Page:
The congressman himself was elaborating to the media on previous affirmations distinguishing (and distancing) himself from his uncle and insisting that he still intended to run. But Representative Ford told The Jackson Sun over the weekend that the race was "still a year away" and that, prior indications notwithstanding, he was in no hurry to announce.

n Successorss-in-waiting: Meanwhile, if Representative Ford does in fact make the Senate race, who's in line to succeed him as the 9th District's congressman?

Two potential candidates have recently expressed interest: Shelby County commissioner Joe Ford, the incumbent congressman's uncle, and public relations man Ron Redwing, a former aide to Mayor Willie Herenton.

Commissioner Ford said Monday, "I'd be very interested in doing that. I'm [51], the right age to be considering it, and my experience as both city councilman and commissioner has prepared me for it."

Redwing is being seriously touted by a number of friends in local Democratic and government circles. "I think I've shown a serious commitment to the community and want to use my skills and talent to extend my commitment to the people of the 9th District." These two are but the harbingers of what could be quite a long list.

n Chairs in transit: Democratic chair Kathryn Bowers opened up the headquarters of her campaign for the state Senate on Saturday; and new Republican chair Bill Giannini got himself elected and installed on Sunday at the biennial Shelby County Republican convention.

Both Bowers and Giannini served notice as to the shape of their priorities.

State representative Bowers, speaking to supporters at her Elvis Presley Boulevard headquarters, promised to do everything in her power to forestall the TennCare cuts announced recently by Governor Bredesen but so far held up by judicial review. Two other candidates -- Shelby County commissioner Michael Hooks and James Harvey -- are competing in the forthcoming Democratic primary for the seat recently vacated by Roscoe Dixon, now an aide to county mayor A C Wharton. Four Republicans -- Mary Lynn Flood, Jason Hernandez, Mary Ann McNeil, and Barry Sterling -- also seek the seat.

Giannini, elected by acclamation at White Station High School, looked ahead to the 2006 countywide elections and even further -- lamenting the upward curve of latest property reassessment and thereby targeting county assessor Rita Clark, a Democrat reelected only last year and not up again until 2008.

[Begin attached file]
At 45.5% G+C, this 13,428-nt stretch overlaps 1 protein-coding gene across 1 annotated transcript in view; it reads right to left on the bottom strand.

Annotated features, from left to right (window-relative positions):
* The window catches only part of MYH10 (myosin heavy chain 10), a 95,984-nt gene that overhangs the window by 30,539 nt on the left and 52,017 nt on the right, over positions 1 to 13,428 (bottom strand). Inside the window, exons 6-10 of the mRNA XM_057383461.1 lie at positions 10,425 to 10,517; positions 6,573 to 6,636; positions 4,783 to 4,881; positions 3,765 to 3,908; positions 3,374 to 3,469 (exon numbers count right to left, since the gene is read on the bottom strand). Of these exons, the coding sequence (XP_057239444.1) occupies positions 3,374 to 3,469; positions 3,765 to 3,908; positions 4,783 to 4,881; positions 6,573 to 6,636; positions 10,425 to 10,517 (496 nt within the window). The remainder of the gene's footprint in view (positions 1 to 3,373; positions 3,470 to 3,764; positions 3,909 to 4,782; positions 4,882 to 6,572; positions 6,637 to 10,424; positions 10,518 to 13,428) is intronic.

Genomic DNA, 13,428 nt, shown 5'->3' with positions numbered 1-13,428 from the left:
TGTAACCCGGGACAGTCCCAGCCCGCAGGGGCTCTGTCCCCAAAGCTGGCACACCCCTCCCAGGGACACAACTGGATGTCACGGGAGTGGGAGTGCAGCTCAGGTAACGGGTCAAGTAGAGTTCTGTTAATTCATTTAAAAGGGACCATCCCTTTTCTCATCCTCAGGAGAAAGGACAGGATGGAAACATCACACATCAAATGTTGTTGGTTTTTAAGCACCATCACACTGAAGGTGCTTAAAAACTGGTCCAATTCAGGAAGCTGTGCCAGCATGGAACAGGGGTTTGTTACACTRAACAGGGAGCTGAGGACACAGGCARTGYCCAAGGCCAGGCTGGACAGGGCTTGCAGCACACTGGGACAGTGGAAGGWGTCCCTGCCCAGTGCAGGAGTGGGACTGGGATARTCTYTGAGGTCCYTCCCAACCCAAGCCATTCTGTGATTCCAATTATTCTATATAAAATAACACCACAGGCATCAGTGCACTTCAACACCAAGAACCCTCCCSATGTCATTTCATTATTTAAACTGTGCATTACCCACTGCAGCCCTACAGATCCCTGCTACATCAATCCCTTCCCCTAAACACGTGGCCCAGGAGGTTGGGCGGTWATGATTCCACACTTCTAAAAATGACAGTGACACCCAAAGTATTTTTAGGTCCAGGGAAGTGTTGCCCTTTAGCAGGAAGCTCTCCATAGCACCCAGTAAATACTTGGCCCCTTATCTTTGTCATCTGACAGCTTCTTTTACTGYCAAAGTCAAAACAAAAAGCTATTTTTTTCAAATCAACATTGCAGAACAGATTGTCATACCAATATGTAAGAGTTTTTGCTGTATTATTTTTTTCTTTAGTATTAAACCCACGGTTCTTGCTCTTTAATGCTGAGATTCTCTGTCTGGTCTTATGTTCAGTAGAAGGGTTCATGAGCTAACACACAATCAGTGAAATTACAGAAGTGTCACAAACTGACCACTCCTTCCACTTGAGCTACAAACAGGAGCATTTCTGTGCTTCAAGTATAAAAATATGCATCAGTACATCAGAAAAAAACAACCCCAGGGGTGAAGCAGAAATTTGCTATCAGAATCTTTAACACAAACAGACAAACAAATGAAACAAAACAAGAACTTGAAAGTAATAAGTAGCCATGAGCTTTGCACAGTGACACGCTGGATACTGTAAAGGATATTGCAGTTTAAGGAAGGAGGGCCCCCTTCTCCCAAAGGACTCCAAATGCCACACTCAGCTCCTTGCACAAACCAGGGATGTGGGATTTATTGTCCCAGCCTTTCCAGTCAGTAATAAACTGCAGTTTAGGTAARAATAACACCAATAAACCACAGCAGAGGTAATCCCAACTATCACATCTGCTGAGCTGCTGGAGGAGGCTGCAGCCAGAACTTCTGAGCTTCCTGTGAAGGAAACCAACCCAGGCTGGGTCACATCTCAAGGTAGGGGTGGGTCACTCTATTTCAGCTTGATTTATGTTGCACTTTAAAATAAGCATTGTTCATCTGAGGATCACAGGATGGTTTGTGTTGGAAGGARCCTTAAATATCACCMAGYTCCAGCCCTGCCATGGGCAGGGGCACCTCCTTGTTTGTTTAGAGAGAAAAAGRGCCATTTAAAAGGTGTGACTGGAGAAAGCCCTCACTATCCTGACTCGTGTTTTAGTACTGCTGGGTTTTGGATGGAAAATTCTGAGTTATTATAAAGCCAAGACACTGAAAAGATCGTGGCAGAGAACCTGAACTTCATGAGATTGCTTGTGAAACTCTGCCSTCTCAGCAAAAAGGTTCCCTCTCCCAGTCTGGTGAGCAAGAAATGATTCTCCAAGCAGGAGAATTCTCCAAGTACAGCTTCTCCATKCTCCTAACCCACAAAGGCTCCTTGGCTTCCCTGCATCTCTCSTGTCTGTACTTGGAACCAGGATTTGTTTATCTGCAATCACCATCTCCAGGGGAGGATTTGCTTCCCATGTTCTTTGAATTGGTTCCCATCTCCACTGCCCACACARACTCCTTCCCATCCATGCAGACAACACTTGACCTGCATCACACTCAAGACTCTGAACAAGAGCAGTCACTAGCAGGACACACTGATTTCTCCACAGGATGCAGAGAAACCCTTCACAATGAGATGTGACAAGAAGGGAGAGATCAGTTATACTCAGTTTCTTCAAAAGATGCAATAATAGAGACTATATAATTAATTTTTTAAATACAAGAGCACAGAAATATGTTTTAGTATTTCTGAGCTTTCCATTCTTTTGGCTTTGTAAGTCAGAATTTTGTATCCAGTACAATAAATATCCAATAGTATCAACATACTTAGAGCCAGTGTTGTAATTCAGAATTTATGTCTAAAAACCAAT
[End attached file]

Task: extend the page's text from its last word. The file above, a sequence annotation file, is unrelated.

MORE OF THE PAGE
n The GOP backstory: Though the new Republican chairman, unlike his last several predecessors, avoided a direct challenge, it was a near thing. Giannini, a relative unknown in local Republican ranks, had opposition from GOP conservatives -- whose candidate, Terry Roland, finally accepted a place on Giannini's ticket -- and the party establishment, which tried unsuccessfully to recruit Germantown lawyer Kevin Snider to run against him.

n Hooks back in: Though Bowers escaped one potential opponent when House colleague Joe Towns was declared ineligible for failure to pay past fines assessed by the state Election Registry, she saw another one, Shelby County Commission chairman Michael Hooks, reinstated.

After listening to testimony from lawyers for both Hooks and the state of Tennessee, Chancellor Arnold Goldin ruled in Hooks' favor and ordered Hooks reinstated as a candidate. Goldin thereby struck down a prior adverse ruling against Hooks by the state Election Registry and state Election Commissioner Brook Thompson, who had declared the Shelby County Commission chairman ineligible to run for the Senate seat because Hooks had not met financial-disclosure deadlines.

Reviewing a record that showed historic inconsistency between enforcement actions and deadline requirements of state and local election officials, Goldin said it would be "fundamentally unfair" and "difficult to justify" disallowing Hooks' candidacy for the District 33 seat.

Expressing gratitude at the decision, Hooks said of the state officials who originally ruled against him: "They don't have a hard-on for Michael Hooks. They're just interpreting the law and trying to do their job. I think the judge did the right thing to let the people decide who they want to be their state senator. It won't be determined by nit-picking or hag-nagging. It'll be on the issues."